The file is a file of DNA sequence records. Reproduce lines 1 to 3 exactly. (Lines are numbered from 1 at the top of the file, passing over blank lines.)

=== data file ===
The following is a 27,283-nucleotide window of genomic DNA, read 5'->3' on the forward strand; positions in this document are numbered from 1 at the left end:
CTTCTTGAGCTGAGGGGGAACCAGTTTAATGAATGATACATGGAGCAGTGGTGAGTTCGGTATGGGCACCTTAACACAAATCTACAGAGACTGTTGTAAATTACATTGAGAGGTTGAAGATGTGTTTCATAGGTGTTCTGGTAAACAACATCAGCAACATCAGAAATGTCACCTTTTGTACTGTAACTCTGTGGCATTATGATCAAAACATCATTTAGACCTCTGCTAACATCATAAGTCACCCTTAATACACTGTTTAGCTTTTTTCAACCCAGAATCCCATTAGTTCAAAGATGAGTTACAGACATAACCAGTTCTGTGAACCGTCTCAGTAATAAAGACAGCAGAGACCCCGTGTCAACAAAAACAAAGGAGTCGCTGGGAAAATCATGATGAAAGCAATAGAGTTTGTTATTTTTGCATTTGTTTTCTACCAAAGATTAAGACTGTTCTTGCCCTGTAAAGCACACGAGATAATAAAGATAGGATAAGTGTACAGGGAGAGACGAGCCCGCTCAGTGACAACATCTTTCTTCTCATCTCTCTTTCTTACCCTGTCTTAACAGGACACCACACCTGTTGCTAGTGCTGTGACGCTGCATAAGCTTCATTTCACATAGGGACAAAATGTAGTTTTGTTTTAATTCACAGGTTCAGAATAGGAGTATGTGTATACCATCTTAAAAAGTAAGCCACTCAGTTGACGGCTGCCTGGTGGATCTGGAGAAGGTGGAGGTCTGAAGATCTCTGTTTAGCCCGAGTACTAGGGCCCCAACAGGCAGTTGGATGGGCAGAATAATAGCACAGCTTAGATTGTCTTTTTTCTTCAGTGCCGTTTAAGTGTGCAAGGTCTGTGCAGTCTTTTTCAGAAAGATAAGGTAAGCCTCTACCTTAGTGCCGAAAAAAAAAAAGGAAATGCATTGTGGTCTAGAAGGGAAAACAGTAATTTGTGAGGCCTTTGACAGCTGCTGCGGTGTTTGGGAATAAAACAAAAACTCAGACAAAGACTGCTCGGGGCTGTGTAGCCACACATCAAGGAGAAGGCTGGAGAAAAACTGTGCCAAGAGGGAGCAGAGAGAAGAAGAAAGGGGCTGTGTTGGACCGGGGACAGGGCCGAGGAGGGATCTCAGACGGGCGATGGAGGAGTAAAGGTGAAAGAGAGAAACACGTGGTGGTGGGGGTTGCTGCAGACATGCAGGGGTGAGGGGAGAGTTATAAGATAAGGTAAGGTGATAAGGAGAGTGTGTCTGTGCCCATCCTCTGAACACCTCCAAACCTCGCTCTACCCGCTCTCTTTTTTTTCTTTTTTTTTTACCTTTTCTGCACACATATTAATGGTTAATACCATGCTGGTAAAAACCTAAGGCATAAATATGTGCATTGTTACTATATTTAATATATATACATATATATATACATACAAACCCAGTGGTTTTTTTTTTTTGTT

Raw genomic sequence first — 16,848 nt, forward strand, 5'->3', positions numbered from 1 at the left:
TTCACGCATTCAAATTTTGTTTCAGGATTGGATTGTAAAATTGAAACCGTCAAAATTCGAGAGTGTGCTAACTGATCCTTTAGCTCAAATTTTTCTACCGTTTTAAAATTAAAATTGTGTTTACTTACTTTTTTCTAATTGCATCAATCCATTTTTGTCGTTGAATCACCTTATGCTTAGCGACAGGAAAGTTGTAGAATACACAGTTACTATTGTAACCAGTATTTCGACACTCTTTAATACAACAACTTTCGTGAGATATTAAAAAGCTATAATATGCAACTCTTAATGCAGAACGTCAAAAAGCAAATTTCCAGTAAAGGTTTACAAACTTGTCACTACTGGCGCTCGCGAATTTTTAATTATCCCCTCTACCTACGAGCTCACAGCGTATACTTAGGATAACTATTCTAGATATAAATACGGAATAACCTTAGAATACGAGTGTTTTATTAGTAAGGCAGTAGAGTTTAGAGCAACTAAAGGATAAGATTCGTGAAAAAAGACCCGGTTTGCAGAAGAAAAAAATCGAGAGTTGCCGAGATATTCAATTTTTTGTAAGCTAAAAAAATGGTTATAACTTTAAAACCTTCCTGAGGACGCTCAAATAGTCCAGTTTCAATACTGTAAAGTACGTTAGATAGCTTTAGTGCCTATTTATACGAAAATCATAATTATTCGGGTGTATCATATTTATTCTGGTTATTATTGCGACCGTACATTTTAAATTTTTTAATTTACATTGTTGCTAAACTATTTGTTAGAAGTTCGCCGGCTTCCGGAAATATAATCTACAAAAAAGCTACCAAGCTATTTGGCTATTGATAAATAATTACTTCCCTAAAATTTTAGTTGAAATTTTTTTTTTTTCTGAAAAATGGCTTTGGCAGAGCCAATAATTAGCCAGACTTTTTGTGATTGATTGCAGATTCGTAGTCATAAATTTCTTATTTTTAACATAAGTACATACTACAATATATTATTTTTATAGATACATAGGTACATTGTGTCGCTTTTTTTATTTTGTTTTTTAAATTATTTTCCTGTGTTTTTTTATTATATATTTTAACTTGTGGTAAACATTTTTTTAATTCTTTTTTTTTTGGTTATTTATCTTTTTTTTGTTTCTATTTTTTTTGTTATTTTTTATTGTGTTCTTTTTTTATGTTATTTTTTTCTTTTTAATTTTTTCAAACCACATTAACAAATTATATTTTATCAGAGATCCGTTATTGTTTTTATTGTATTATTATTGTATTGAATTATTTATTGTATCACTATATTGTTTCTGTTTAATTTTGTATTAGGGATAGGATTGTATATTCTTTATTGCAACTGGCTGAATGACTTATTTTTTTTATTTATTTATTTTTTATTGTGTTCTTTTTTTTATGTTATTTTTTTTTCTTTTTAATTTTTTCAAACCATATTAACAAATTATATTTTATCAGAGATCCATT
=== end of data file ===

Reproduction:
The following is a 27,283-nucleotide window of genomic DNA, read 5'->3' on the forward strand; positions in this document are numbered from 1 at the left end:
CTTCTTGAGCTGAGGGGGAACCAGTTTAATGAATGATACATGGAGCAGTGGTGAGTTCGGTATGGGCACCTTAACACAAATCTACAGAGACTGTTGTAAATTACATTGAGAGGTTGAAGATGTGTTTCATAGGTGTTCTGGTAAACAACATCAGCAACATCAGAAATGTCACCTTTTGTACTGTAACTCTGTGGCATTATGATCAAAACATCATTTAGACCTCTGCTAACATCATAAGTCACCCTTAATACACTGTTTAGCTTTTTTCAACCCAGAATCCCATTAGTTCAAAGATGAGTTACAGACATAACCAGTTCTGTGAACCGTCTCAGTAATAAAGACAGCAGAGACCCCGTGTCAACAAAAACAAAGGAGTCGCTGGGAAAATCATGATGAAAGCAATAGAGTTTGTTATTTTTGCATTTGTTTTCTACCAAAGATTAAGACTGTTCTTGCCCTGTAAAGCACACGAGATAATAAAGATAGGATAAGTGTACAGGGAGAGACGAGCCCGCTCAGTGACAACATCTTTCTTCTCATCTCTCTTTCTTACCCTGTCTTAACAGGACACCACACCTGTTGCTAGTGCTGTGACGCTGCATAAGCTTCATTTCACATAGGGACAAAATGTAGTTTTGTTTTAATTCACAGGTTCAGAATAGGAGTATGTGTATACCATCTTAAAAAGTAAGCCACTCAGTTGACGGCTGCCTGGTGGATCTGGAGAAGGTGGAGGTCTGAAGATCTCTGTTTAGCCCGAGTACTAGGGCCCCAACAGGCAGTTGGATGGGCAGAATAATAGCACAGCTTAGATTGTCTTTTTTCTTCAGTGCCGTTTAAGTGTGCAAGGTCTGTGCAGTCTTTTTCAGAAAGATAAGGTAAGCCTCTACCTTAGTGCCGAAAAAAAAAAAGGAAATGCATTGTGGTCTAGAAGGGAAAACAGTAATTTGTGAGGCCTTTGACAGCTGCTGCGGTGTTTGGGAATAAAACAAAAACTCAGACAAAGACTGCTCGGGGCTGTGTAGCCACACATCAAGGAGAAGGCTGGAGAAAAACTGTGCCAAGAGGGAGCAGAGAGAAGAAGAAAGGGGCTGTGTTGGACCGGGGACAGGGCCGAGGAGGGATCTCAGACGGGCGATGGAGGAGTAAAGGTGAAAGAGAGAAACACGTGGTGGTGGGGGTTGCTGCAGACATGCAGGGGTGAGGGGAGAGTTATAAGATAAGGTAAGGTGATAAGGAGAGTGTGTCTGTGCCCATCCTCTGAACACCTCCAAACCTCGCTCTACCCGCTCTCTTTTTTTTCTTTTTTTTTTACCTTTTCTGCACACATATTAATGGTTAATACCATGCTGGTAAAAACCTAAGGCATAAATATGTGCATTGTTACTATATTTAATATATATACATATATATATACATACAAACCCAGTGGTTTTTTTTTTTTGTT

Raw genomic sequence first — 16,848 nt, forward strand, 5'->3', positions numbered from 1 at the left: